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Top customer reviews
Paraphrasing a favorite commercial of my youth ... buy it, you'll like it. And Jen, keep 'em coming.You're a Good Mom (and Your Kids Aren't So Bad Either)
I bought this book under the assumption I was a Slacker(ish) Mom, and this would be a forgiving book that would help me get some kind of framework to be gentler with myself (and motivate me to do better.)
Some context: I do not drink. At all. I am in complete agreement with her on violent TV content, unmonitored computer time, racy outfits and rude t-shirts that I think are immature on adults, and appalling on young kids. (Although I think the "This is how I roll" toddler shirt with the stroller on it is adorable.) Looking at any guy under 35 (I am 41) in a sexy way makes me a tad nauseated. If you are young enough that I could have babysat you, you are too young for moi.
I have also never been (and have no interest in being) a Super Mom. I am just not that anal, wasn't raised that way and would never raise my daughter that way. And I'm a single working parent so I am never going to be able to compete with SAHMs anyway on the amount of time I can invest in volunteering at school, etc. I do pay for enrichment classes at her daycare, just so she can try new things. But they aren't structured to better her, they are fun and she loves them. And I love hearing her chatter about them. Oh and I will probably just put her in the same preschool that my friends with older kids went to (very short waitlist!) and they all turned out fine and are doing well in (public) elementary school. I'm not even researching other preschools! :)
But I do let the house and my car get way too messy for too long, and I feel bad when I just have to leave my 2.5 year old in front of Barney and go lie down (awake) for 15-20 minutes. OK 30 minutes. Or take her to weekend dropoff daycare so that I can get an afternoon off to see a movie or just sit in Starbucks and Not Be a Mom for a few hours. There is no dad at all in our lives, there is just me. No backup. There are just times when that's the best I can do. But I still feel bad about it.
So theoretically, I am already what she would term a "middle mom", I guess. But I could not believe how incredibly judgmental she is throughout this book. Not just to Slacker Moms but even herself!! That long rant about the husband's coat on the chair...I am pretty sure most doctors would prescribe OCD meds for being that obsessed. That she has trained herself to NOT pick it up doesn't change the fact that she WANTS to. Holy Cow. It made me think about something I learned a long time ago--I will be as hard on others (other moms in this case) as I am on myself, and vice versa. All that withering, ranting anger she is firing off at her idea of Slacker Moms (and I am sure that nasty tone will totally motivate those kinds of moms to change their ways), that's the same raygun she aims at herself. This is soooo not the kind of mom I find comforting, no matter what she says about being forgiving of yourself.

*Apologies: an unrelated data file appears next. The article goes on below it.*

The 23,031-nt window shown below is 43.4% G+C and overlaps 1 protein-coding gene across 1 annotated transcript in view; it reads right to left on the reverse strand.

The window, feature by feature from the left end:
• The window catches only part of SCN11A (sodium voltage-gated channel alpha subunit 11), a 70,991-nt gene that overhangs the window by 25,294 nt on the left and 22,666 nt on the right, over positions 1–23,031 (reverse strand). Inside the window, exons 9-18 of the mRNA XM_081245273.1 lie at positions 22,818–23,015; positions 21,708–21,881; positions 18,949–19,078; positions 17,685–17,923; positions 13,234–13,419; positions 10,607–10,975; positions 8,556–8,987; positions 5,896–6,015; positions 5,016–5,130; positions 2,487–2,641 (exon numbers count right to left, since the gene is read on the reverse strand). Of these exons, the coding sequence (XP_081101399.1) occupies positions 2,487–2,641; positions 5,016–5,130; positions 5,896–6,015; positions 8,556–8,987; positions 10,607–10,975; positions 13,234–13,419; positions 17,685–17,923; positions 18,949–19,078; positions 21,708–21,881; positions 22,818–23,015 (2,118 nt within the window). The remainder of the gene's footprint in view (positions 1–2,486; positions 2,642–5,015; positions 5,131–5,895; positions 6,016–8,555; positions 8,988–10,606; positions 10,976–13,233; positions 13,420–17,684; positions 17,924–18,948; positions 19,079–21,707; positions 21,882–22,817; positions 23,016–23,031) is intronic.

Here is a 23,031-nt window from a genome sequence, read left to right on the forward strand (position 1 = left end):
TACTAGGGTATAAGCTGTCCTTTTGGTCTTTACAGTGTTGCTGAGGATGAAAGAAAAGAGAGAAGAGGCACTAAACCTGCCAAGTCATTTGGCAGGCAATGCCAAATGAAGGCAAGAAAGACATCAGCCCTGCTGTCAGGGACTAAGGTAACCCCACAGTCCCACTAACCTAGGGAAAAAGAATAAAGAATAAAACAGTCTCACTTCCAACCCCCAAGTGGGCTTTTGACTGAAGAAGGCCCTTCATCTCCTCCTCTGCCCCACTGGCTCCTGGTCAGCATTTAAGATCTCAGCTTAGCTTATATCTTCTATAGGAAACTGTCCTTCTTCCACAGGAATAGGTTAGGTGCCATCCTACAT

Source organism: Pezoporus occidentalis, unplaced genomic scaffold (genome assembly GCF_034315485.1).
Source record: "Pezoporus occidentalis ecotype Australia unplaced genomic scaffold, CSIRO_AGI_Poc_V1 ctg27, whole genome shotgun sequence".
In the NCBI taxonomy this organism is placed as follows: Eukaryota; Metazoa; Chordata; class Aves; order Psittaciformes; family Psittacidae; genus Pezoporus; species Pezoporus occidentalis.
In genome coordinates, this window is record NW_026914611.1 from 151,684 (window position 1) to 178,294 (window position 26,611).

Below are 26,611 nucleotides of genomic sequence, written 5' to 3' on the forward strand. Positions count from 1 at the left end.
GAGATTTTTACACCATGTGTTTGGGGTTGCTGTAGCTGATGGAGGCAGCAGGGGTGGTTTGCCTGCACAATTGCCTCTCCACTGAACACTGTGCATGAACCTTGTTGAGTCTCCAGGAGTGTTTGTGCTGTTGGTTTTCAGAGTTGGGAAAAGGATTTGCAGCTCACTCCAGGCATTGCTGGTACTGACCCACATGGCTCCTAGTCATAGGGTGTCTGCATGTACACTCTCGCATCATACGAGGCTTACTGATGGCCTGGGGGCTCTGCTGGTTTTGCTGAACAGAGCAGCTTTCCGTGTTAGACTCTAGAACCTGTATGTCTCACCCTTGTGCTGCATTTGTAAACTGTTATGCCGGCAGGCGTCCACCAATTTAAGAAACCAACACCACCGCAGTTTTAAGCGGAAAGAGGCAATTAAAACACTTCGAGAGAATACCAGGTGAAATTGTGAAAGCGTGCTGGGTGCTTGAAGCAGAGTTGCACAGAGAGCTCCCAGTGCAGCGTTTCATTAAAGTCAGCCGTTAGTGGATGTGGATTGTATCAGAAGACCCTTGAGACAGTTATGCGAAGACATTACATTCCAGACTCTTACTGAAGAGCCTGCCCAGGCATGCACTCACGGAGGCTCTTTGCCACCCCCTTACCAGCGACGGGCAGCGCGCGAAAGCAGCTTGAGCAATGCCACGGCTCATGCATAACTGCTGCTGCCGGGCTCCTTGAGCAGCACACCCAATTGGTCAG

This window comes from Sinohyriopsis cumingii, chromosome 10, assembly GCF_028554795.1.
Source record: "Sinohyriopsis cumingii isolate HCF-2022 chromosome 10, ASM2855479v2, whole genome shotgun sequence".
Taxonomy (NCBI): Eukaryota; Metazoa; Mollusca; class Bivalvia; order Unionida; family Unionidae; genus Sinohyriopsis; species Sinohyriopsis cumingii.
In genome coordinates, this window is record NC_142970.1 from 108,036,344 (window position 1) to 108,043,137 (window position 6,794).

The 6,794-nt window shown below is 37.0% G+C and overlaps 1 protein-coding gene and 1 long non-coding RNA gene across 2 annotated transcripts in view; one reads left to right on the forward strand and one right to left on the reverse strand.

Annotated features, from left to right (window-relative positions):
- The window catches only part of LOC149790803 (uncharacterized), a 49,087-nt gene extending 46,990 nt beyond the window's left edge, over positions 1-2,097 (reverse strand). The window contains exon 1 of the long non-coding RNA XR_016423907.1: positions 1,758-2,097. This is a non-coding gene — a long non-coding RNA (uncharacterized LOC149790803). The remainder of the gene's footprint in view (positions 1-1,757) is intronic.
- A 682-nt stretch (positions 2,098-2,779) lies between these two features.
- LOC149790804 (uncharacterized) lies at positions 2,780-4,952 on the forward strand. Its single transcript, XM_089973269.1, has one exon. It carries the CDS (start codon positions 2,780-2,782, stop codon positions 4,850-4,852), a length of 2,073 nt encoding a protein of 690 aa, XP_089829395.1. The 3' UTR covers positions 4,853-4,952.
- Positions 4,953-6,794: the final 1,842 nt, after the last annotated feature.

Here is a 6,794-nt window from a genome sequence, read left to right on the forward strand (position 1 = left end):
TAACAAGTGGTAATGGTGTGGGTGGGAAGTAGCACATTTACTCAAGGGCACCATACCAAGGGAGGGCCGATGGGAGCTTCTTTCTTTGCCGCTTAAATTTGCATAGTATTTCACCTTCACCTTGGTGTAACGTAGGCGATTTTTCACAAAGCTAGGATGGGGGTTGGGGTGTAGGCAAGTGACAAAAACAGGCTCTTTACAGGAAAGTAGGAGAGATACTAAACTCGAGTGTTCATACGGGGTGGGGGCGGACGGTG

And what I describes as a Slacker Mom, that isn't at all my definition of a Slacker Mom. (Nor is it of my friends, who do none of those things either.) And that wasn't her aunt, either, whom she described. I don't get why she didn't make that connection. I am much like her aunt, but that isn't the mom she is describing in the Slacker Mom section. That section was just one long rant full of rage and withering criticism. It doesn't matter that I agree with her--if you are that judgmental about Slacker Moms, you must be barely tolerant of a mom like me!!
That is a cute story about the clothes piled up on the dryer. But how long does she let them sit piled up on the dryer? I hang my "office" clothes on the back of a kitchen chair, and most weeks they just stay there (since I've worn them all by Friday!) I get the feeling if she could read this and knew where I lived, by Tuesday she'd be fighting the urge to drive over and pick them up herself. She'd be lying awake thinking about my clothes on the chair, day after day. Like her husband's coat, also on a kitchen chair.
So if you are a mom and aren't drunk at 3pm, dressing like a tart and hitting on college boys at the grocery store, dressing your kids like whores or pimps, or turning on Teen Moms for your third grader, then you are not her definition of a Slacker Mom. If you want to read about a Super Mom in denial that she is still incredibly anal, Type A and witheringly judgmental about herself and other moms, maybe this book is for you. If not, I'd get "Free Range Parenting" instead. Her aunt who let the cousin shoot off firecrackers in the driveway, she was a Free Range Mom, not a Slacker Mom.
I'll keep looking for the book I am hoping for, that addresses Not The Greatest Mom Moments, how to be loving to yourself about them by being understanding that most moms are doing the best they can, but with some guidelines that actual moms need. OK, don't be an alcoholic cougar bent on raising future high school hookers and Unabombers. Got it. How about some real mom advice? How do I motivate myself (other than constant mom guilt) to keep the car cleaned out once a week at least, to clean up the toys all over the living room before bed, to read more than one (2 minute) book at bedtime, to brush a toddler's teeth every night even when she hates it? I am looking for gentle nudging. If anyone has suggestions (on books, not on how totally wrong I am in my review), I'm happy to hear them.